Monday, 5 January 2009

Semarang and the Gedong Songo

The attractions of North Central Java

Originally published in Bali and Beyond Magazine, January 2009

As the orange glow of the sunrise gradually spreads to the east and the wisps of mist clear from the steep pine forest-covered slopes, a spectacular view opens. Below the red rooftops of the hamlet of Duran the mountainside falls away through terraces of cabbages and onions – exotic vegetables here in Indonesia which only grow in the high altitude cool. Through the pale haze that cloaks the valley below, palm-lined ridges and amphitheatres of green rice can be made out, and further to the south the Rawa Pening Lake catches a dulled reflection of the morning sky. Beyond that, rising stark above the streaks of cloud that blur the landscape of Central Java, is the great purple cone of Gunung Merbabu, a 3000-metre high mountain. Loitering behind it, it is just possible to pick out the smoking summit of Gunung Merapi, the most active volcano in the area, while to the right another pair of huge conical mountains, Gunung Sumbing and Gunung Sundoro, seem to float on a sea of white haze. Closer at hand the sunlight begins to streak through the pine trees, lighting the intricately carved stonework of the ancient Hindu temples, known as the Gedong Songo, that lie scattered across this high hillside.

While the World Heritage Site temples of Prambanan and Borobudur in the southern part of Central Java attract hundreds of visitors every day, fifty kilometres to the north the older temples of Gedong Songo rarely make it onto visitors’ itineraries. They might be small in stature compared to the splendours to the south, but those who make the effort to follow the steep road through the cabbage fields will be amply rewarded. The Gedong Songo occupy one of the finest positions anywhere in Java, high on the rugged slopes of Mount Ungaran looking out over that mighty vista of volcanoes. And while Borobudur and Prambanan swarm with sightseers from first light every day, if you visit during the week, chances are you’ll have the Gedong Songo to yourself.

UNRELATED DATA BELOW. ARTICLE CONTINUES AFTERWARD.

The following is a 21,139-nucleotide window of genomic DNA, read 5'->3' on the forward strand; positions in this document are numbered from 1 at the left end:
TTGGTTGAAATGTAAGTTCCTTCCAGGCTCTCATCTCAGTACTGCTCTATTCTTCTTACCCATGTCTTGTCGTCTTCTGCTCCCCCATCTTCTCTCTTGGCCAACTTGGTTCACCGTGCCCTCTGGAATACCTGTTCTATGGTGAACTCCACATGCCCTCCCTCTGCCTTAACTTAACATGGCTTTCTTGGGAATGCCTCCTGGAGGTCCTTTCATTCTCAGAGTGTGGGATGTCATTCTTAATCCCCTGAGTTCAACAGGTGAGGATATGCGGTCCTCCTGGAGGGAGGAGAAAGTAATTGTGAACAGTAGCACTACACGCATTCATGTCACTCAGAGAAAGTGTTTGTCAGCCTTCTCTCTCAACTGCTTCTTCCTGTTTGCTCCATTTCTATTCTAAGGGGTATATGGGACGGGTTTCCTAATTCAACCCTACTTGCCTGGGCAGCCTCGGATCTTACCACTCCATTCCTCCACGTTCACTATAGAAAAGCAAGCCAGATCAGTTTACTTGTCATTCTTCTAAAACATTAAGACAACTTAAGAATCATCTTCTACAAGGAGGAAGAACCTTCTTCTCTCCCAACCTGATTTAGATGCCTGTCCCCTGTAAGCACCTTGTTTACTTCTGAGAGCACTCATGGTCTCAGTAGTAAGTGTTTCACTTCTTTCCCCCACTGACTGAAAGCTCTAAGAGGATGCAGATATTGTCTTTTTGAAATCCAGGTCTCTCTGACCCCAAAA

Gedong Songo means “Nine Buildings” in Javanese. The name might cause modern visitors to scratch their heads – there are only six temple groups spread over the slopes above Duran village, and though some of the groups contain several individual structures, no count will reach a tally of nine. It seems that the early Dutch surveyors who first mapped the site in the 19th Century made a mistake and the name that they gave the “nine” buildings was later translated into Javanese for local maps. But the locals around Gunung Ungaran had another more evocative, and more accurate, name for the place: Candi Banyukuning, the Temples of the Yellow Water.
The Gedong Songo temples were built in the 8th Century and are some of the finest of the early Hindu temples in Java. Their design – rising tiers, an inner chamber, and decorated facades – was a prototype for the classic Javanese architectural style that reached its greatest heights at Prambanan, two centuries later. And in their remote location, up in the cool pine forests, the Gedong Songo temples have survived remarkably well for more than 1200 years.

The temples lie at the end of a narrow lane some seven kilometres from the pleasant hill resort of Bandungan. A path leads from the entranceway with its cluster of simple cafes serving tasty sate kelinci (skewered rabbit kebabs with peanut sauce) and hot coffee sweetened with condensed milk, up through the narrow terraces where hill folk work tending plots of vegetables. The first of the temples is a bulky building with a yoni – cosmic symbol of femininity – in the gloomy inner chamber (its male counterpart, the lingam, is missing). But the best carvings are further up the hillside at the second and third temple groups. Here there are carvings of the elephant-headed god Ganesh and the goddess Durga looking out from niches in the walls, the craftsmanship still obvious after more than a millennium. The backdrop of pine-clad slopes makes an atmospheric setting, and the faint scent of sulphur in the air adds to the otherworldly atmosphere.